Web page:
The House with a Clock in its Walls was first translated pour françaises in 2001 when it was published by Editions du Rocher Jeunesse. There it was known as La Pendule d'Halloween (The Halloween Pendulum), which is not a bad title – we get the gist of what the publisher was going for – but there’s something missing. The cadence of the original words and the comes-across-as-mundane-but-actually-isn’t mentality seems lost on the French readers.
American readers might feel lost themselves when they dig into the book (more so, see the cover) and discover the adventure is about Kévin Barnavelt. True, most European translations change "Lewis" to "Luis" but here...here it’s entirely different. And there's a reason for that says La Pendule d'Halloween illustrator Lalex, who went on to provide artwork for what became the 10-book “Kévin et les magiciens” series:
It was the decision of the publisher for Lewis to become Kévin Barnavelt and Rose-Rita to become Emily Pottinger. "Kévin" and "Emily" feel American to the readers.For the cover of the hardcover edition Lalex has illustrated Kevin and Tarby advancing toward the gloomy Izard mausoleum in the cemetery. Even though the story takes place during the late-1940s we have to chuckle at the boys’ appearance: baggy pants, stylish haircuts, and bright colored shirts featuring bats and jack-o’lanterns. It may not be how you’d expect to see these characters illustrated but it’s fun seeing a contemporary take on the Barnavelt clan.
Contemporary seems to be a key word here. Thumbing through the text we don’t see anything that jumps out to point us toward a specific year when this takes place. The setting in the original American edition takes place in 1948 – could it be that this edition steers clear of pinpointing an exact time period? If so we’d be curious in understanding the reasoning behind such a move.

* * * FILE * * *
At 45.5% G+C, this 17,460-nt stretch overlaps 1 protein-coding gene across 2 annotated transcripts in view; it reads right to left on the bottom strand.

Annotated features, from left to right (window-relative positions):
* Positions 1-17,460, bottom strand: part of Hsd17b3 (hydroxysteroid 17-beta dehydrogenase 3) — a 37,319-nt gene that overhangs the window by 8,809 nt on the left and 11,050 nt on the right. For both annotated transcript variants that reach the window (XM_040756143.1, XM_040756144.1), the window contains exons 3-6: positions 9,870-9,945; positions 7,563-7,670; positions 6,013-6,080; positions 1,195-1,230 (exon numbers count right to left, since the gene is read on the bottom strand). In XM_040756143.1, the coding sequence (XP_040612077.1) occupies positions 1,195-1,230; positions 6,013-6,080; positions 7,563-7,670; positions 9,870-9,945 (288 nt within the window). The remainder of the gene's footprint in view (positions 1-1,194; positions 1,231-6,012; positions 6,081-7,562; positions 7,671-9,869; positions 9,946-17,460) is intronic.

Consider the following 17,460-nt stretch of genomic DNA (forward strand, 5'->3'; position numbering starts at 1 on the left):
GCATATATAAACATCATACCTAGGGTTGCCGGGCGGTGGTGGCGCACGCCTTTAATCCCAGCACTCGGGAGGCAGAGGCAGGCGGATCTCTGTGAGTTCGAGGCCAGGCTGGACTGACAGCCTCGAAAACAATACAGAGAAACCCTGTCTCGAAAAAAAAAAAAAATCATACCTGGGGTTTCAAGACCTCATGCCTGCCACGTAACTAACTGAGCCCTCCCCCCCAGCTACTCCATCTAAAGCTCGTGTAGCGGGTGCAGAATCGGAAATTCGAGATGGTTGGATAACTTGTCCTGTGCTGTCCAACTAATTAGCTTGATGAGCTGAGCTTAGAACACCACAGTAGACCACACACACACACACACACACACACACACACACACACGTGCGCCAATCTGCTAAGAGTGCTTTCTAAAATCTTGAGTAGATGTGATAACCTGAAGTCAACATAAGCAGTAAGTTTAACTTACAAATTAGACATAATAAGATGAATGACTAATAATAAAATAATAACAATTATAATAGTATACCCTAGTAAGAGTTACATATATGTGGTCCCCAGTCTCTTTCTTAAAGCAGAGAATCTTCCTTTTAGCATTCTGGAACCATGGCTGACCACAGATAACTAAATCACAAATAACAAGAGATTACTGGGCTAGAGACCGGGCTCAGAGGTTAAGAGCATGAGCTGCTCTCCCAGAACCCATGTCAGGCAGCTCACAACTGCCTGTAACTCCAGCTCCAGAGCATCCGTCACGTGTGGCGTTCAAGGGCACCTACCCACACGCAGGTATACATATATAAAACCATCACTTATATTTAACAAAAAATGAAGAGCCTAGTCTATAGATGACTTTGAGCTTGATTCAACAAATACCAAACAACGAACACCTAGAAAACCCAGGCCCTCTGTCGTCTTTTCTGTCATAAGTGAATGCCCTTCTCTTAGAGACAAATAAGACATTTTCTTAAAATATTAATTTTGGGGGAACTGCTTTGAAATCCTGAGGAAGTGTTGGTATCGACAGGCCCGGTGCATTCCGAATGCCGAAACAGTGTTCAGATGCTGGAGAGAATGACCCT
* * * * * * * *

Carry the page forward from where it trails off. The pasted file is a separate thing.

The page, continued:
Strange, too, is that the publisher – more so the translator – has elected to enlist the use of footnotes to help explain some of John’s vernacular to French readers. References to Sherlock Holmes  and the American Civil War  as well as baseball terms home run  and single  are further explained by a few additional sentences to assist the European audiences.
Oh – for those keeping track of what the Fuse Box Dwarf sounds like, here he is in French:
Croâ! Croâ! Je suis le Nain de la Boîte à Fusibles!
The book is 234 pages, expanded somewhat by the larger-than-usual font we’re used to seeing as well as the numerous illustrations by Lalex. Like the American edition, Lalex has also produced images for each chapter heading as well as a handful of full-page black-and-white scenes from the story. There are just as many spot illustrations mixed in as well – small close-up images of various things such as a crescent moon, a clock, playing cards, and a bat (both the mammal and baseball varieties). Plus the smiling faces of the main cast pop up throughout the book (or frowning - the Izards are pessimistic in any language).
The reverse of the book features
Back in 2001, contributor James Card made mention at the Compleat Bellairs of something he found unique about the translation of a certain French phrase from the book:
From glancing over it, the translation looks pretty faithful. One exception: Remember the description of the "Bon Sour One Frank" coins? Here's what it says:La Pendule d'Halloween was later included as one of three books in a “Kévin et les magiciens” anthology (in which Lalex again provided artwork), and published later by Editions Gallimard with cover artwork by Jean-François Martin.
". . .sur lesquelles on pouvait lire Bon pour un franc. Kévin ne connaissait pas le français, mais cette inscription lui plaisait."
". . .on them could be read Bon pour un franc. Kevin didn't know French, but this inscription pleased him."
French readers probably would not understand the humor in "Bon Sour One Frank," I suppose.